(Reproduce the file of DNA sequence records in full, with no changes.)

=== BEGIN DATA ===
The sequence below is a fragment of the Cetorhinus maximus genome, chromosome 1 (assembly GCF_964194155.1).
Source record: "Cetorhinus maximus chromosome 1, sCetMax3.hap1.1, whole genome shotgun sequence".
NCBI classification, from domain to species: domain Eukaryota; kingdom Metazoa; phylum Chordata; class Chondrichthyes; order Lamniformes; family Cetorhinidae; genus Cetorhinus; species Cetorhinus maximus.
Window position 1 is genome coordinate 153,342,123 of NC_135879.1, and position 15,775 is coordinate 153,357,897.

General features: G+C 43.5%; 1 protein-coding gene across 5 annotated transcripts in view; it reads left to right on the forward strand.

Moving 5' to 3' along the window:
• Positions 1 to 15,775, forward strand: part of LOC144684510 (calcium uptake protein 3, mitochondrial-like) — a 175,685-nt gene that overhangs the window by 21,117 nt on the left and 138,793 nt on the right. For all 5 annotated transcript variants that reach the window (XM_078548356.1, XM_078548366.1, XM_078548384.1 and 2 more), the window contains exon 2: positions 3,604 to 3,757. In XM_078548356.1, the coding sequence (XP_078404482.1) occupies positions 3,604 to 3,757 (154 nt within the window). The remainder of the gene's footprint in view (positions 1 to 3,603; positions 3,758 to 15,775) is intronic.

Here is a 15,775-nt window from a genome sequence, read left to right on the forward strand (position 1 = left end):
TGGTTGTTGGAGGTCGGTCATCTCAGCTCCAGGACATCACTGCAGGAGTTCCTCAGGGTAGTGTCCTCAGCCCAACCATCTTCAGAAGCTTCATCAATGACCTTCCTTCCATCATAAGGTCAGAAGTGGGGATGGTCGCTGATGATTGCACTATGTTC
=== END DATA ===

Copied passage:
The sequence below is a fragment of the Cetorhinus maximus genome, chromosome 1 (assembly GCF_964194155.1).
Source record: "Cetorhinus maximus chromosome 1, sCetMax3.hap1.1, whole genome shotgun sequence".
NCBI classification, from domain to species: domain Eukaryota; kingdom Metazoa; phylum Chordata; class Chondrichthyes; order Lamniformes; family Cetorhinidae; genus Cetorhinus; species Cetorhinus maximus.
Window position 1 is genome coordinate 153,342,123 of NC_135879.1, and position 15,775 is coordinate 153,357,897.

General features: G+C 43.5%; 1 protein-coding gene across 5 annotated transcripts in view; it reads left to right on the forward strand.

Moving 5' to 3' along the window:
• Positions 1 to 15,775, forward strand: part of LOC144684510 (calcium uptake protein 3, mitochondrial-like) — a 175,685-nt gene that overhangs the window by 21,117 nt on the left and 138,793 nt on the right. For all 5 annotated transcript variants that reach the window (XM_078548356.1, XM_078548366.1, XM_078548384.1 and 2 more), the window contains exon 2: positions 3,604 to 3,757. In XM_078548356.1, the coding sequence (XP_078404482.1) occupies positions 3,604 to 3,757 (154 nt within the window). The remainder of the gene's footprint in view (positions 1 to 3,603; positions 3,758 to 15,775) is intronic.

Here is a 15,775-nt window from a genome sequence, read left to right on the forward strand (position 1 = left end):
TGGTTGTTGGAGGTCGGTCATCTCAGCTCCAGGACATCACTGCAGGAGTTCCTCAGGGTAGTGTCCTCAGCCCAACCATCTTCAGAAGCTTCATCAATGACCTTCCTTCCATCATAAGGTCAGAAGTGGGGATGGTCGCTGATGATTGCACTATGTTC